Mechanism of kidney damage caused by certain osmolytes uncovered

The mechanism by which certain osmolytes cause kidney damage has been uncovered by researchers in Japan.

Using rat kidney cells treated with mannitol researchers were able to show that certain kidney cells underwent a change in their skeletal structure, inducing a transformation that can lead to renal failure. They also found ways to arrest this change, suggesting new ways to avoid serious side effects.

High pressure in the eye or the cranial fluid is a symptom of serious health problems and can cause tremendous damage. In the eye, ocular hypertension can lead to glaucoma and eventually permanent vision loss. Drugs used to treat this are often diuretics and come under a class of chemicals known as osmolytes. By dispersing into the blood, they come into contact with compartments of our body with too high a pressure, drawing out fluid and reducing the pressure. This includes mannitol, a common chemical given intravenously to tackle excess pressures in both the eye and brain. However, it is known that this lifesaving treatment has some side effects, including potential acute kidney failure. Why this occurs has continued to baffle researchers.

Now, a team led by Associate Professor Naoya Sakamoto of Tokyo Metropolitan University have uncovered a key part of the mechanism by which this can occur. Using rat kidney cells, they applied a mannitol treatment and studied how it affected epithelial (skin or surface) cells in the proximal tubes, the part of the kidney said to be the most vulnerable to osmolyte treatment. Firstly, they confirmed that a transformation known as an epithelial-mesenchymal transition (EMT) occurred, effectively transforming the cells back to a primordial state where they no longer function as skin cells. For example, they stop expressing E-cadherin, a key protein that helps bind cells together. EMT is strongly associated with renal injury. Curiously, however, the same change was not seen for another osmolyte, urea. The team discovered that mannitol, which could not traverse the membrane of these cells, caused the cells themselves to shrink due to osmotic pressure, and that it was this shrinkage that caused problems.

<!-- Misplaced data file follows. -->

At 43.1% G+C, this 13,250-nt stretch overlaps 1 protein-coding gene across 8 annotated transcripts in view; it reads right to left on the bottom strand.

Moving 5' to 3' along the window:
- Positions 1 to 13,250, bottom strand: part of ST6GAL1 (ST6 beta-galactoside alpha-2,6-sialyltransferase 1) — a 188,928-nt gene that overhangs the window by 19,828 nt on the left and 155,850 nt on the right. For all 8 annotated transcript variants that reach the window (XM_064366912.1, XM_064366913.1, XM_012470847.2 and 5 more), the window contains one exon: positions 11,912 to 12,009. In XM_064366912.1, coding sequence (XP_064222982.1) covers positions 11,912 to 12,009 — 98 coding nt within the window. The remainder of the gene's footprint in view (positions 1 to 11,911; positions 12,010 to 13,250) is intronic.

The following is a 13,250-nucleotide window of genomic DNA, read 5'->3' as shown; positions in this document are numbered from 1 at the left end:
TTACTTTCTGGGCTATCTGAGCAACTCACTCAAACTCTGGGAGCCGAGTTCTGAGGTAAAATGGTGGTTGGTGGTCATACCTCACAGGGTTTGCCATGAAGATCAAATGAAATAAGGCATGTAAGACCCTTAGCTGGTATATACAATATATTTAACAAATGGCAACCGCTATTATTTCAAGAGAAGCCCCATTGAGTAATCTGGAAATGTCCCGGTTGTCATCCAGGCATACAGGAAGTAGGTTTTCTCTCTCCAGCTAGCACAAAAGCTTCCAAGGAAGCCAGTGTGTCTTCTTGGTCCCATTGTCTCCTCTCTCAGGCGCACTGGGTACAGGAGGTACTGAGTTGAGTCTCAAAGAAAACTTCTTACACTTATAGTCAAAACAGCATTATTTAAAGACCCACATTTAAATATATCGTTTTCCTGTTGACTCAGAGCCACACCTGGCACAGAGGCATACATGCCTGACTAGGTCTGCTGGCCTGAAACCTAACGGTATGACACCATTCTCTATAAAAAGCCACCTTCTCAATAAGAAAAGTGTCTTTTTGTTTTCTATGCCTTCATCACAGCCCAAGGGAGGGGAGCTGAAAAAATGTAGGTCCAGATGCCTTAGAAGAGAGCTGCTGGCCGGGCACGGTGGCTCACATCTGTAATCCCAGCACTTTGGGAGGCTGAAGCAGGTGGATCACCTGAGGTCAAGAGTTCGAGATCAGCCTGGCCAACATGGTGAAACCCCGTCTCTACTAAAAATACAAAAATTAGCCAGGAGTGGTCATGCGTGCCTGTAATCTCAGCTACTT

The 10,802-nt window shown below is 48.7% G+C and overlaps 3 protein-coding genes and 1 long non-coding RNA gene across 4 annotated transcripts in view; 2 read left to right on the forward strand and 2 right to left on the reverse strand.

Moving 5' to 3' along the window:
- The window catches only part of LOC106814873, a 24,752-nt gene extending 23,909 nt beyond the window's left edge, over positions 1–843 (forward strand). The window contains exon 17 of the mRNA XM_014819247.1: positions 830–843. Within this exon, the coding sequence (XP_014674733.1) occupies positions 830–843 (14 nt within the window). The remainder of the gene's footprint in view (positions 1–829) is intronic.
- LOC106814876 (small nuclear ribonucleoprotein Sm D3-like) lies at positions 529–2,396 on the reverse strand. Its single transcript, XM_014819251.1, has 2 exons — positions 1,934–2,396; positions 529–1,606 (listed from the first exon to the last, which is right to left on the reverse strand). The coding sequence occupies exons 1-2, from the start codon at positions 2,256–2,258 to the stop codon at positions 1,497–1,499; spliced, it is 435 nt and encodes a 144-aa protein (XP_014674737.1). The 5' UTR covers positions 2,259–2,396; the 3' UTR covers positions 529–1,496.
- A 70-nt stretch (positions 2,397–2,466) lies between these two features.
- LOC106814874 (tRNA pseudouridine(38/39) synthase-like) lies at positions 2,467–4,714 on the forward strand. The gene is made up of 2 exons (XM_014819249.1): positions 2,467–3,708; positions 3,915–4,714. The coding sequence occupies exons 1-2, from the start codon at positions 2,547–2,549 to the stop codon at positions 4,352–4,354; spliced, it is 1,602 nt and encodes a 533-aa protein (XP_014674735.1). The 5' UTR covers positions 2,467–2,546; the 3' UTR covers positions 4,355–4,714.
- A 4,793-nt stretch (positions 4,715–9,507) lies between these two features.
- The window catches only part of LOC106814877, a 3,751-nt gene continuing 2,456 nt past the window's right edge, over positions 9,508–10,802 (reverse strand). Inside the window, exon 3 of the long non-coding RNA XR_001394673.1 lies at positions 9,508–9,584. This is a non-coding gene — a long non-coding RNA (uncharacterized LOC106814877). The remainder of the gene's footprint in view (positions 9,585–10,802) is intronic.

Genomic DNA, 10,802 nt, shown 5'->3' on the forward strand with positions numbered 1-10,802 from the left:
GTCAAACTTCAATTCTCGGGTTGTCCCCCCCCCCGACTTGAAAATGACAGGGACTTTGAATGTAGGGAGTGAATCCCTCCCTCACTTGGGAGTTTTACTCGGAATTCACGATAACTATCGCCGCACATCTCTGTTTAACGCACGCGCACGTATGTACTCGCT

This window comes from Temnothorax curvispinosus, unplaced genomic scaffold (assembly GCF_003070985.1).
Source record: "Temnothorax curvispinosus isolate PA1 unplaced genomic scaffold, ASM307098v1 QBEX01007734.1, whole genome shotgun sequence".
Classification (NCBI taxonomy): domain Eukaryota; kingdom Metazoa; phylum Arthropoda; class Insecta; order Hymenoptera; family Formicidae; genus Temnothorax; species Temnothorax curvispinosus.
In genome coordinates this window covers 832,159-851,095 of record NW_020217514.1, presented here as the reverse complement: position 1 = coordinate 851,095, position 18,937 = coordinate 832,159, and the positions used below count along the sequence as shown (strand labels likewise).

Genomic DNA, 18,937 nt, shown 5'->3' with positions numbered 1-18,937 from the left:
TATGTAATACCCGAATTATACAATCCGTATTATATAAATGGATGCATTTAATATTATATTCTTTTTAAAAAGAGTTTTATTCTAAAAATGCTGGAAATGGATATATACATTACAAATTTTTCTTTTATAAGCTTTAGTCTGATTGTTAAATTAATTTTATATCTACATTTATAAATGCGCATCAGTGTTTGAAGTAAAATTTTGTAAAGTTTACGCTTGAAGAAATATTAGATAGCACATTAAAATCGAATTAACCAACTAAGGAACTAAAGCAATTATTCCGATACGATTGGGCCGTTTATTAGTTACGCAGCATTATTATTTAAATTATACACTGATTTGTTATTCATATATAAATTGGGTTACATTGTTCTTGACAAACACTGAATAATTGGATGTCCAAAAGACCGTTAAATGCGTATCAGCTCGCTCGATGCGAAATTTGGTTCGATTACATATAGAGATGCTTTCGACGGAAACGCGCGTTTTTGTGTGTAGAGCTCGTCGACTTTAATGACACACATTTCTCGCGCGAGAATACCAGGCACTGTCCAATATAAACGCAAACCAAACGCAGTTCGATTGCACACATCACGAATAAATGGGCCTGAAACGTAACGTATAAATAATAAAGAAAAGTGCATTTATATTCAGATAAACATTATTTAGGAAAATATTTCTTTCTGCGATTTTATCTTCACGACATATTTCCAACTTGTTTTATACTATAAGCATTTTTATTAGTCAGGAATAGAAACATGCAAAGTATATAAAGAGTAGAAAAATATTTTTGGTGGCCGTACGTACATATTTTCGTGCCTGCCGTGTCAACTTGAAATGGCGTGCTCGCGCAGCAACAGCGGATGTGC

Looking further at the structure of the cell, they found that the skeletal structure of the cells, the cytoskeleton, was significantly impacted. The cytoskeleton is a meshwork of filaments made of actin protein, and contain important assemblies known as focal adhesions which help transmit mechanical stresses and stimuli from outside the cell to the inside. These focal adhesions were found to be rearranged in the presence of mannitol, accompanied by a significant uptick in the incorporation of a particular type of actin called alpha-SMA into the filaments. The team went on to introduce an inhibitor which prevented the rearrangement of focal adhesions. It turns out that this step successfully prevents these changes in the cytoskeleton, and also prevents EMT from occurring with mannitol in the environment.

The team’s findings show that the rearrangement of focal adhesions plays a key role in EMT in proximal tubular cells and suggest a strategy to prevent it. Translated into treatments, this may lead to enhancement in the therapeutic value of common osmolytes as a lifesaving treatment.

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